I read Warm Bodies a while back in advance to watching the movie. At this time I am of the opinion that reading the book first is better because I think I generally find more enjoyment in a book than in a movie. Or rather maybe it seems that way because you get pleasure from a book for longer. I will admit it sometimes spoils the movie because I tend to really notice all the little things that they changed. In the case of Warm Bodies however although there were differences I appreciated them both but in different ways.
Zombies aren’t really my thing–either in books or in movies, but if something is good and creative, I’ll wander outside of my favorite genres. I did enjoy Zombieland, after all. I’m pretty sure I first became aware of Warm Bodies (2011) by Isaac Marion through some Cannonball Reviews. They convinced me that the book was worth reading.
I really liked this one. It was well-written and original. The tone jumped between wry, black humor and the sad loneliness of isolation. I finished the book quickly, and I’m looking forward to seeing the movie.
Click here to read about my only problem with this novel.
R is a zombie. He can’t remember his full name, what he did or who was when he was alive, or even how he died. The only sounds he can make are grunts and groans, but inside his head is swimming with thought and emotion. Yes, he eats people, but it’s only logistical, he needs to continue existing. And what is this existence anyway? Well, he finds his reason when he and a group of other zombies attack a group of humans and he sees Julie. He helps Julie escape the ordeal alive, and helps her blend in and protects her. He and Julie forge a strange, tentative bond that is tested once they get out into the real world. R doesn’t want to go back to normal zombie life, and he feels like maybe, just maybe he’s learning to be human again.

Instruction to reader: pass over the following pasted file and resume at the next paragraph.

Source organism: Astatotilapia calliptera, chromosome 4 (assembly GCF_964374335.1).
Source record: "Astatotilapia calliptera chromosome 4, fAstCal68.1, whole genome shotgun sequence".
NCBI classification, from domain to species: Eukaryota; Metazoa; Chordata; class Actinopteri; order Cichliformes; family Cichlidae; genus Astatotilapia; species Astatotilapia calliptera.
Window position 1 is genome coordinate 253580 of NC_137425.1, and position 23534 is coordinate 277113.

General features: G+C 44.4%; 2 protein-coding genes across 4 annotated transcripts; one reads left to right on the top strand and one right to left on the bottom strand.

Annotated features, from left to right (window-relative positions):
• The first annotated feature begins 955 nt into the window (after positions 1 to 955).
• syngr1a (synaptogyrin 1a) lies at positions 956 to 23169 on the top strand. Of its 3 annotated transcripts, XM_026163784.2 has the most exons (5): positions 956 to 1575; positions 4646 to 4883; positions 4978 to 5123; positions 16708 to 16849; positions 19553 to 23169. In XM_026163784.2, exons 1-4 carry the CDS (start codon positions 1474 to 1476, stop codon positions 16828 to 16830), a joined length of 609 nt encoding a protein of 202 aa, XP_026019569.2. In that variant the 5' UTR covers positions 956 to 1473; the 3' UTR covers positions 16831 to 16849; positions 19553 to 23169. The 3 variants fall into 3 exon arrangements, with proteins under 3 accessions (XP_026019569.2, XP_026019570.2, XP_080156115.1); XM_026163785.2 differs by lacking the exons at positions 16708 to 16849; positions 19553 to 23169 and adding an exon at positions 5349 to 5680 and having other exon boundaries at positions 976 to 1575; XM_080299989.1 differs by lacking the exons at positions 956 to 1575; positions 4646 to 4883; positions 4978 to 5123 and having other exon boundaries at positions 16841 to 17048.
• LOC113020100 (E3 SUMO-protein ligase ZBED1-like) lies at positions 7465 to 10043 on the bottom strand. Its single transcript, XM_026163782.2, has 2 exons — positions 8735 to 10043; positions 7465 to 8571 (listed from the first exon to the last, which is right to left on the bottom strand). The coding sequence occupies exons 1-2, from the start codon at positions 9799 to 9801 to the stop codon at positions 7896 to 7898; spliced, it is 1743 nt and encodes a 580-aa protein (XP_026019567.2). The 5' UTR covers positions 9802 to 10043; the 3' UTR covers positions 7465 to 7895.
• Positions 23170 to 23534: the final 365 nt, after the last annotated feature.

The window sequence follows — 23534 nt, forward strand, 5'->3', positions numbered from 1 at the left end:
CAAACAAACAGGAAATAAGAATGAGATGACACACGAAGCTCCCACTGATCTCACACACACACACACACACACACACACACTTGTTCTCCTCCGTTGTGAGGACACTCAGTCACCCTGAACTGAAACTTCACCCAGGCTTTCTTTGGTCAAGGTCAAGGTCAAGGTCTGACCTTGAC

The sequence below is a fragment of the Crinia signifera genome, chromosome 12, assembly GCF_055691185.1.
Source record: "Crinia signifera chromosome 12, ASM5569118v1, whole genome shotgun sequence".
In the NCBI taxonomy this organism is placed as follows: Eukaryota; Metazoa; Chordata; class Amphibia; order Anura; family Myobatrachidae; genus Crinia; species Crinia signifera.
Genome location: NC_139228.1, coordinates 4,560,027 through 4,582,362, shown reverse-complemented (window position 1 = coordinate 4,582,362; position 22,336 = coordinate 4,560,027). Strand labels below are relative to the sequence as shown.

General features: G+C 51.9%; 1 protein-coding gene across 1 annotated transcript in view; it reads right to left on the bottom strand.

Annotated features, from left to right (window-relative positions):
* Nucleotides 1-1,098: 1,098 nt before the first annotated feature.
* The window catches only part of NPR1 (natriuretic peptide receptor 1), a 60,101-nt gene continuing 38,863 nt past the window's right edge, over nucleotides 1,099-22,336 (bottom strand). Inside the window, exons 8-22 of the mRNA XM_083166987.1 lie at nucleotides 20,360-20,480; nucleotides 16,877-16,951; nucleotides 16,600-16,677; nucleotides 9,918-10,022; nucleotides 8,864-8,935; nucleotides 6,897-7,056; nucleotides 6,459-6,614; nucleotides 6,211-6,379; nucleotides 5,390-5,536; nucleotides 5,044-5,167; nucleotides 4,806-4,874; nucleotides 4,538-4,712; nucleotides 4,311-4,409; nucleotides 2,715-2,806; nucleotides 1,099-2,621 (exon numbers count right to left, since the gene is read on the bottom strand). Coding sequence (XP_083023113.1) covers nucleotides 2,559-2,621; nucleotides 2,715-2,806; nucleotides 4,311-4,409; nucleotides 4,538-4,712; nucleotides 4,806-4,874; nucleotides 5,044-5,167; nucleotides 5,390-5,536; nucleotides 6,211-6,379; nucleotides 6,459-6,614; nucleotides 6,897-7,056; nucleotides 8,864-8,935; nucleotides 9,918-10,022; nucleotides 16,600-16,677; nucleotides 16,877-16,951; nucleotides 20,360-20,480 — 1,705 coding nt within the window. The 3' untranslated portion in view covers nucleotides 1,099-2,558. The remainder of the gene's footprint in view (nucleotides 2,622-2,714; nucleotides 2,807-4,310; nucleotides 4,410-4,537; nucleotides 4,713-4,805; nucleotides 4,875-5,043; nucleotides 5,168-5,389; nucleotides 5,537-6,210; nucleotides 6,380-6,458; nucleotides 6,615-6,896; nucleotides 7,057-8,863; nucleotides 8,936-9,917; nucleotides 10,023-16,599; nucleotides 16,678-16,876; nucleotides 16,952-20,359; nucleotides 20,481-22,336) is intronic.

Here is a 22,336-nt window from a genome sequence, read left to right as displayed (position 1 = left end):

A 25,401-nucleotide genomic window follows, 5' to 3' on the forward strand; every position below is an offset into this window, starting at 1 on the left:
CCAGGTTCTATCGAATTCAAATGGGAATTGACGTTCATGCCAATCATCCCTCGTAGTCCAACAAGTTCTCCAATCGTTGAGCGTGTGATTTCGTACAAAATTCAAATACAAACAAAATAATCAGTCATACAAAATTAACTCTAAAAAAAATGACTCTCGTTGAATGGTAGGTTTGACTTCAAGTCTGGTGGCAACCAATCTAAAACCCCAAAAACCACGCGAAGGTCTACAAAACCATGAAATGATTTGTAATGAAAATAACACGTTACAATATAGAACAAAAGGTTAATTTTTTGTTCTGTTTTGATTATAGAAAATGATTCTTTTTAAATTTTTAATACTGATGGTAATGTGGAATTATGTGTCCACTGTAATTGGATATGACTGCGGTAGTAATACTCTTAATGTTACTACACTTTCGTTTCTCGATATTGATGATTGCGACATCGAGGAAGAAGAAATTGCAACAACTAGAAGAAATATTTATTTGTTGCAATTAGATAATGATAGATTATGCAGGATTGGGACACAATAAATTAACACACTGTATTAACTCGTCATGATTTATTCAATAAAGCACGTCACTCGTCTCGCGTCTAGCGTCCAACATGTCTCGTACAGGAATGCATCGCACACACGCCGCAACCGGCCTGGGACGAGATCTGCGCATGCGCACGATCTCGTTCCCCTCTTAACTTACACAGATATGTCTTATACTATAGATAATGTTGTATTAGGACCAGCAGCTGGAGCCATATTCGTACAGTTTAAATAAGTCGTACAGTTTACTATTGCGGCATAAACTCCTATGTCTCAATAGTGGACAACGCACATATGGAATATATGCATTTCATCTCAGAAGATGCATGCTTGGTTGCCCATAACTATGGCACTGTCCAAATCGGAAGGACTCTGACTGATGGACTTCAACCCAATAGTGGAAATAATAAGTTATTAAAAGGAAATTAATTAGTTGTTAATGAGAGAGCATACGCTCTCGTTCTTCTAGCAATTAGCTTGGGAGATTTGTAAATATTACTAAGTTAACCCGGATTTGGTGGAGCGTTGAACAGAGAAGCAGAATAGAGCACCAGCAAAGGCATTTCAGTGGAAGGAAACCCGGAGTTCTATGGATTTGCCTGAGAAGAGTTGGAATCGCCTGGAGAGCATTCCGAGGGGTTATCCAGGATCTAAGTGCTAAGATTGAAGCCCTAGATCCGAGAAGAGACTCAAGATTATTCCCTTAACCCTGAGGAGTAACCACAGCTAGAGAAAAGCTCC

I love supernatural stories, vampires, demons, ghosts, I love em all. Zombies fall under that category, but they’re toward the bottom of my list and quite frankly with zombie craze spawning a ton of books, I was a little tired out. I had seen the premise of Warm Bodies and thought “Eh, not for me. Just another attempt to wring the last idea out of a tired genre.” However, the positive buzz for this book lasted a lot longer than most others and it stayed on my radar. And then the movie came out and it looked charming and funny, so I finally broke down and read it. Sometimes, friends, I am an idiot. I was an idiot to wait that long to read this book because it is great. It was absolutely wonderful and fun to read from start to finish.